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Literacy Strong All Year Long: Motivating K–2 Students to Read

By Lori Oczkus, Valerie Ellery, and Timothy Rasinski
 | Jul 01, 2015

shutterstock_142996465_x300Keeping your students motivated and engaged in reading all year long ensures that they’ll grow “literacy strong.” Just like staying in physical shape, students need to participate actively in “workouts” by reading every day and they need to increase the level of intensity of their routines! Whether you are trying to start the year off fresh with gusto, working hard to beat the mid-year blahs, scrambling to finish the year on top, or sending students off into the lazy days of summer with books to read, each season of the year presents its own set of reading challenges.

Here are some creative and practical strategies to motivate your students to keep reading in every season all year long!

Starting the school year literacy strong

Join the class book club. Invite students to join the class book club by participating actively in read-alouds. Pass out paper “tickets” and invite students to go on a reading “trip.” Tell students throughout the year that the class will take small trips through books.

Keep book logs. Keep a class book log to record read-alouds in. List the author, illustrator, title, and either a sketch or copy of the cover art as well as the class rating on a scale of 1–4. Use the same format for individual book logs.

Beating the mid-year blahs

Read aloud books about reading. Read aloud and discuss books that demonstrate a love of books and learning. Discuss the characters in these books and talk about what the characters read, why they read, and also where and when they enjoy their books. Have students compare with their own places, times, and types of books they like to read. 

  • The Best Book to Read by Debbie Bertram and Susan Bloom
  • The Best Time to Read by Debbie Bertram and Susan Bloom
  • Fire Up With Reading! by Toni Buzzeo
  • How Rocket Learned to Read by Tad Hills
  • I Like Books by Anthony Browne
  • Miss Brooks Loves Books! (and I don’t) by Barbara Bottner

Play “Musical Books.” Share book titles with students in a “musical chairs” spin-off game. Arrange chairs back to back and place a book under each chair. Invite the same number of students as chairs to come up and walk around in a circle while music plays. When the music stops, the students sit in a chair closest to them and reach under it for a book to bring to their lap to flip through for one minute. Signal the students to place the books back under the chairs and walk around to the music again and repeat the activity. Reinforce positive participation (i.e., no pushing or rushing to sit down, as there are enough chairs for all). After several turns, invite students to share their thoughts about the books. Pass out the books for students to read.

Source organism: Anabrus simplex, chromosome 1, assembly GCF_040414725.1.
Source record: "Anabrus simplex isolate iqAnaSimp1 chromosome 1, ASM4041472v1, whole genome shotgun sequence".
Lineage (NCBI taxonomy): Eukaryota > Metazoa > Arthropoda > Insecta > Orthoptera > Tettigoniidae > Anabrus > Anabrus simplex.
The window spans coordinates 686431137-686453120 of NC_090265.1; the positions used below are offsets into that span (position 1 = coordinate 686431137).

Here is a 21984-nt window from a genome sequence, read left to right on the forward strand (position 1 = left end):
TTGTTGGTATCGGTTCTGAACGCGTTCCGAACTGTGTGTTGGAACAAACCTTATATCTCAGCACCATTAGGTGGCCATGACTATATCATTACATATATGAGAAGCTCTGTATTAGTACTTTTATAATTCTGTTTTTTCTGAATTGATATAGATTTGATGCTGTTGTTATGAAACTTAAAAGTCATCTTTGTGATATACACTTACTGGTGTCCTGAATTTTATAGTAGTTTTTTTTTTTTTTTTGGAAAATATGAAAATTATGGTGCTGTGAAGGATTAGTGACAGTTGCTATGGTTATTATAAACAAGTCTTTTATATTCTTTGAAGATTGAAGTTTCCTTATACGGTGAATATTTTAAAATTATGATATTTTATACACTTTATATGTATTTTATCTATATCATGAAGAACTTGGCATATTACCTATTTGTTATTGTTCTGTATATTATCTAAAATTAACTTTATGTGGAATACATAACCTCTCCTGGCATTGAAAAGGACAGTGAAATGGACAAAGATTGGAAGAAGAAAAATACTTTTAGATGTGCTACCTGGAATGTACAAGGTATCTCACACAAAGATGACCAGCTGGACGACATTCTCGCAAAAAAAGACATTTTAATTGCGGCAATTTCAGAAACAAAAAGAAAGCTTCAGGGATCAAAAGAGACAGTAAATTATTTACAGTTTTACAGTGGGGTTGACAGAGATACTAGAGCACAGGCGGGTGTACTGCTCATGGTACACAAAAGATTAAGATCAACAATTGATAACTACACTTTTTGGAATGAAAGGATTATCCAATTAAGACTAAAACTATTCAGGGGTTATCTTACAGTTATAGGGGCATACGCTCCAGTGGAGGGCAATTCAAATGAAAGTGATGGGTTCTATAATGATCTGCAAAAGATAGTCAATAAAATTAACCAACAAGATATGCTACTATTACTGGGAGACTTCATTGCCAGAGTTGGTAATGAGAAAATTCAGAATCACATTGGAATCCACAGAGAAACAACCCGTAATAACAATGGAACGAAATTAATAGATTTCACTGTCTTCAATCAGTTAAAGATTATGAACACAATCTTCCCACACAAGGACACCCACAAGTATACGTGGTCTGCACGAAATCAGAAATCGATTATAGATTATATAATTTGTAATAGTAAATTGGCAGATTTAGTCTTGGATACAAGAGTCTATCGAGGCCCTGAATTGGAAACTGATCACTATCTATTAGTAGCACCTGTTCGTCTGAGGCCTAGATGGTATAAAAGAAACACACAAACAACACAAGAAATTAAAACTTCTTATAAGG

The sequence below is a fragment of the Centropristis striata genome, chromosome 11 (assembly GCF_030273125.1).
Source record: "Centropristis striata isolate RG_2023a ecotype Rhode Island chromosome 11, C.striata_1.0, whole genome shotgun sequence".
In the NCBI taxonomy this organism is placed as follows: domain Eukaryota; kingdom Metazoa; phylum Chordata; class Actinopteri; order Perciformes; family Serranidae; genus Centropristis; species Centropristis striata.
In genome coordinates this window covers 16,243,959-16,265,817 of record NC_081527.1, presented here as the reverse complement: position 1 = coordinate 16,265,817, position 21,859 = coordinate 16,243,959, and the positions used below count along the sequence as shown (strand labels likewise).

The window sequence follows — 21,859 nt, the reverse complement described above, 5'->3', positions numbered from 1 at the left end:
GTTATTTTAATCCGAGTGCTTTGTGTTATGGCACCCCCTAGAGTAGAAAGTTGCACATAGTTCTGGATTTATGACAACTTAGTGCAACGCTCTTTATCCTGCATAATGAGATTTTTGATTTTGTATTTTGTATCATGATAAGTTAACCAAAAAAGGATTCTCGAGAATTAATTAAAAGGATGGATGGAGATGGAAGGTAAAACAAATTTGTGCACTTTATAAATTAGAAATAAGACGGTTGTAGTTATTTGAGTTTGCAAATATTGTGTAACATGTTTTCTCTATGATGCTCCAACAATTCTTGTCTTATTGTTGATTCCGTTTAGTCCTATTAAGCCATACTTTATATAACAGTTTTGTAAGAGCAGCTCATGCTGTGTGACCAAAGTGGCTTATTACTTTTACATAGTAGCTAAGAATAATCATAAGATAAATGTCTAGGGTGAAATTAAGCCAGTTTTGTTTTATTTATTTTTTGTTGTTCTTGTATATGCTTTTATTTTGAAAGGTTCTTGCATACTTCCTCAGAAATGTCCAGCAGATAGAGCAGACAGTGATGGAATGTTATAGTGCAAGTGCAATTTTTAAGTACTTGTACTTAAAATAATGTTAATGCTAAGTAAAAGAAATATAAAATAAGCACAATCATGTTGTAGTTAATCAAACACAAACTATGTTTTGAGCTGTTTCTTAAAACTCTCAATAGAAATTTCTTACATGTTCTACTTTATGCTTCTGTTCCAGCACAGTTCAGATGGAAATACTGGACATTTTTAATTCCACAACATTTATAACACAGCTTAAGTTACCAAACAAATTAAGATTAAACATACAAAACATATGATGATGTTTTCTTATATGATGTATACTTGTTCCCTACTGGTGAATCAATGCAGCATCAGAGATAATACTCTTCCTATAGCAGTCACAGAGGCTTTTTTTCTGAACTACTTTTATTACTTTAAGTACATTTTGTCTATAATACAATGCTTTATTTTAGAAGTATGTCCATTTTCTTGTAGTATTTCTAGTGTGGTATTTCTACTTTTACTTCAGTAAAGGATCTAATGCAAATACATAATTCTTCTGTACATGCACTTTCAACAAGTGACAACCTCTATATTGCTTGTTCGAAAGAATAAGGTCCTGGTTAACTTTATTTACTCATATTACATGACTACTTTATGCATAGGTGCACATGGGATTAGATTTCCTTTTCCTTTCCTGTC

Ending the year literacy strong

Post a Shelfie. Reading advocate Donalyn Miller encourages students to take a “shelfie,” a photo taken of the reader and his or her book or books. Take photos of your students with their favorite books or books they want to read next. Post them in the room or on the class or school website. Discuss places where people read.

Chant in a circle of students. Invite students to bring a book and sit in a circle. Students turn to a partner on the right and share the title and author of their book. Then invite all of the students to listen while each child in the circle takes a turn chanting the I Like Books Chant. At the end, when every one has had a turn, invite partners to again turn to the student on the right and tell why their book is their favorite by showing some evidence or an example from the text.

I like ______ books. (name the type: story, nonfiction, adventure, animal) books
Yes I do.
I like _____books. (name the type again) 
How about YOU?

Preventing the summer slide

Find online book club reviews. Use the Spaghetti Book Club as an online resource for helping students identify books they want to read and for writing reviews.

Encourage summer reading. Invite students and parents to sign up for summer reading challenges at the local library or join the online Summer Reading Challenge at Scholastic.

Lori D. Oczkus is a literacy coach, author, and popular speaker. Her most recent book with ILA is Just the Facts! Close Reading and Comprehension of Informational Text. Valerie Ellery is as a National Board Certified Teacher, curriculum specialist, mentor, staff developer, reading coach, consultant, and author. Her bookCreating Strategic Readers: Techniques for Supporting Rigorous Literacy Instruction is currently in its third edition. Timothy Rasinski, a literacy education professor at Kent State University, is a prolific researcher who has authored more than 150 articles. He is a former coeditor of The Reading Teacher and the Journal of Literacy Research.  He is coauthor, with Maureen McLaughlin, of Struggling Readers: Engaging and Teaching in Grades 3–8, published by ILA.

Oczkus, Ellery, and Rasinski will host a session Sunday, July 19, “Literacy Strong All Year Long” at the ILA 2015 Conference in St. Louis, MO, July 18–20. This session is based on a forthcoming release from ILA by the three authors. Visit the ILA 2015 Conference website for more information or to register.

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